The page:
Quite the opposite really – for me it means I’m self-aware enough to know there are problems my parents, best friends, Ben and or Jerry, and especially I can’t fix. There are issues I need an outside ear. I need a space where I feel free to say what could be unsayable. Not having to hold back is liberating. Everyone should try it. The time I’ve spent on that couch over this past year is what helped me get through the most challenging few months of my life. I felt so utterly lost when I first moved to London. My session was something once a week where I knew I could let that all out. I didn’t have to fake what a great time I was having so people at home wouldn’t worry or so I could try to force myself into believing I made the right choice. And I uncovered a lot about myself along the way. If you’re doing something to help yourself, there’s no shame in it. I think most people look at going to therapy as some sort of admission to being broken. When really, it’s something you can do to keep yourself together. If we can brag about what a great session we had at the gym this morning, why can’t we brag about what a great breakthrough we had at therapy? I’m not saying we need to spill out everything to everyone. Therapy is deeply deeply personal and we also shouldn’t treat people like our emotional dumping grounds. I’m just saying we shouldn’t have to hide it.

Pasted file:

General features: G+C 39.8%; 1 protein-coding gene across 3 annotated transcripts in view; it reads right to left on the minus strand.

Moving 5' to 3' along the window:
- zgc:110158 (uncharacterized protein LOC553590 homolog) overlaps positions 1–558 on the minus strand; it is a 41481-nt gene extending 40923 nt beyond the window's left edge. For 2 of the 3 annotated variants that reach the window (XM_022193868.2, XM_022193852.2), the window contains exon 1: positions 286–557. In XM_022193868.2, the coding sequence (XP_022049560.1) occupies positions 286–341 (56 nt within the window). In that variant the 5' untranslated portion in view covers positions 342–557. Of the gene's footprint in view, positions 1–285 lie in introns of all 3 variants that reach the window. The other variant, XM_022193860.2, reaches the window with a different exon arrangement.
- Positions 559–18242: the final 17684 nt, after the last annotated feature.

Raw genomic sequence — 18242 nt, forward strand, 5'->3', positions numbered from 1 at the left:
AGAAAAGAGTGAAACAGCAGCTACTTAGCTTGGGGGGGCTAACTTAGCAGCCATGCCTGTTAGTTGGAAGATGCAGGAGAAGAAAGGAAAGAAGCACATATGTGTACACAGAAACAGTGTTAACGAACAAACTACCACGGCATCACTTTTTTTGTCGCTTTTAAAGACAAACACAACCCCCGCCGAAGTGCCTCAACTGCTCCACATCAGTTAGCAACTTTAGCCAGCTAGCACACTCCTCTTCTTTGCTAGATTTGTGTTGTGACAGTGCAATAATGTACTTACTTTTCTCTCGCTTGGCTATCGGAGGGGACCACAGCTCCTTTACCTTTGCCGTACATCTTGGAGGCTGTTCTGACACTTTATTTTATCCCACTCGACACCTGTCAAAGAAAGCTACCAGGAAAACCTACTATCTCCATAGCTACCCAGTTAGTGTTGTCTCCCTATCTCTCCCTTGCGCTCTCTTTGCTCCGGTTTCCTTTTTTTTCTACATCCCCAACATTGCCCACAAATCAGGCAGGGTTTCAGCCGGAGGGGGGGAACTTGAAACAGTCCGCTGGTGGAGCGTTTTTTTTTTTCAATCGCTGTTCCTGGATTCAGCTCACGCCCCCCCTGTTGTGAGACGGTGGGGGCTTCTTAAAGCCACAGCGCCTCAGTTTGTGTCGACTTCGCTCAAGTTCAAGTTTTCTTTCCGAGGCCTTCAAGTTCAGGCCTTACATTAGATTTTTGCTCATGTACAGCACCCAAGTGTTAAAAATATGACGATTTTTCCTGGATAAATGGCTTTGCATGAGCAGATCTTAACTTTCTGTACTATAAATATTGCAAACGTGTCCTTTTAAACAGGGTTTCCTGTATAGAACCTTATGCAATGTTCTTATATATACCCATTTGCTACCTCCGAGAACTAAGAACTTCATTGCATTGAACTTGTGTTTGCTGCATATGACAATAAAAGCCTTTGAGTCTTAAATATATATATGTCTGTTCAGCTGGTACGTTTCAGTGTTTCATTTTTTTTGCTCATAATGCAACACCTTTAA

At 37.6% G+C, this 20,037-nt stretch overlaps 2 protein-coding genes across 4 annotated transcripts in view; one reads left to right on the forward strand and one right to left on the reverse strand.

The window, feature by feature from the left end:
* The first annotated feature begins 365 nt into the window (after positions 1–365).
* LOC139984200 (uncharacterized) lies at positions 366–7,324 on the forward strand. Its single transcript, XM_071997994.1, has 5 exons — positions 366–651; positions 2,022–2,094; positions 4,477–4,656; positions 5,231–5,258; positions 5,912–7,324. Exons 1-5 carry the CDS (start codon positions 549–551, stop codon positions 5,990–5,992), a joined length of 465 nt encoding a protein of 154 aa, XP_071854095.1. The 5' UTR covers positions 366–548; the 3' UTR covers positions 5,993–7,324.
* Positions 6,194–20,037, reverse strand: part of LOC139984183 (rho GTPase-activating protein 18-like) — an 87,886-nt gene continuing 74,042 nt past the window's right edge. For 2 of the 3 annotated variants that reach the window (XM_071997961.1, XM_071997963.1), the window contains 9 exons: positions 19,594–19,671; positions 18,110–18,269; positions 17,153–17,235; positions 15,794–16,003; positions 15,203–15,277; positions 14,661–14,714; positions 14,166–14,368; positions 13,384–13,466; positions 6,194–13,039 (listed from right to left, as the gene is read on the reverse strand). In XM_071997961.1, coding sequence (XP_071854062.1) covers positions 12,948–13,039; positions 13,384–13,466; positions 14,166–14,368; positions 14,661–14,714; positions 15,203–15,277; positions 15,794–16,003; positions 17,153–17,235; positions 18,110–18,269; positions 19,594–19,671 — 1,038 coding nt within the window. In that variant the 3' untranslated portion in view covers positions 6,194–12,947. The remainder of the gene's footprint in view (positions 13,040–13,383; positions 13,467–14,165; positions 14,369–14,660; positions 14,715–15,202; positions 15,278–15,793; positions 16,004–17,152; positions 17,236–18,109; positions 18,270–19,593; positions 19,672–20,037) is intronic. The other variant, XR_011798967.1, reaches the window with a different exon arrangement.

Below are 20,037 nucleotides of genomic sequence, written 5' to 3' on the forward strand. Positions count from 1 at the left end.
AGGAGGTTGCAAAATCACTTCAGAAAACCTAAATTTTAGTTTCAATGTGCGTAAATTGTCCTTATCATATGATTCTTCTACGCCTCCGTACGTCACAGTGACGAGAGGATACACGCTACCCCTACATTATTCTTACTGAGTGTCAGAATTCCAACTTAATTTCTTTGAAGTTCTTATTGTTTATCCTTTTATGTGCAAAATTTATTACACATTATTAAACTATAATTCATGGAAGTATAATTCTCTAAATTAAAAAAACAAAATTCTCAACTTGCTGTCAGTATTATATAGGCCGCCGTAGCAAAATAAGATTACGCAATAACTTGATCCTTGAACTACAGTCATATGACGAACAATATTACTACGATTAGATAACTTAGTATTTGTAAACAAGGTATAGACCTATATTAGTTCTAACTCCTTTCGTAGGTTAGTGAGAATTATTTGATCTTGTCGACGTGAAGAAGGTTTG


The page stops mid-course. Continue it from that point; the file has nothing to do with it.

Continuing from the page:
And when I returned back to Philadelphia for the Christmas break – I mostly just wanted to hang out with my friends on their couches. I wanted to have Mindy cook dinner for the OGs and watch the Jersey Shore together. I wanted to sip beers with Fran and Di and make fun of each other for hours on end. I wanted to eat cheese and drink wine with Julie. I wanted to watch old black and white films with Becca. I wanted to enjoy doing absolutely nothing with Tinuke and Jemma. And I just wanted to hang out with my mom, my dad, and my sister and feel at home. Because I hadn’t for a long time. At least it felt that way. There’s something about the right sofa that just brings you home. I remember experiencing that for the first time in London at my friend Rosie’s. Her flat felt so homey. It just felt right. And then later on my friend Jess’s sofa where her little dog Bridget sat on my lap and we unearthed our shared comedic take on the world. A lot of things happen on sofas.
What are your favorite sofa (or sofer as my Brooklyn-raised father would say) memories, dear readers?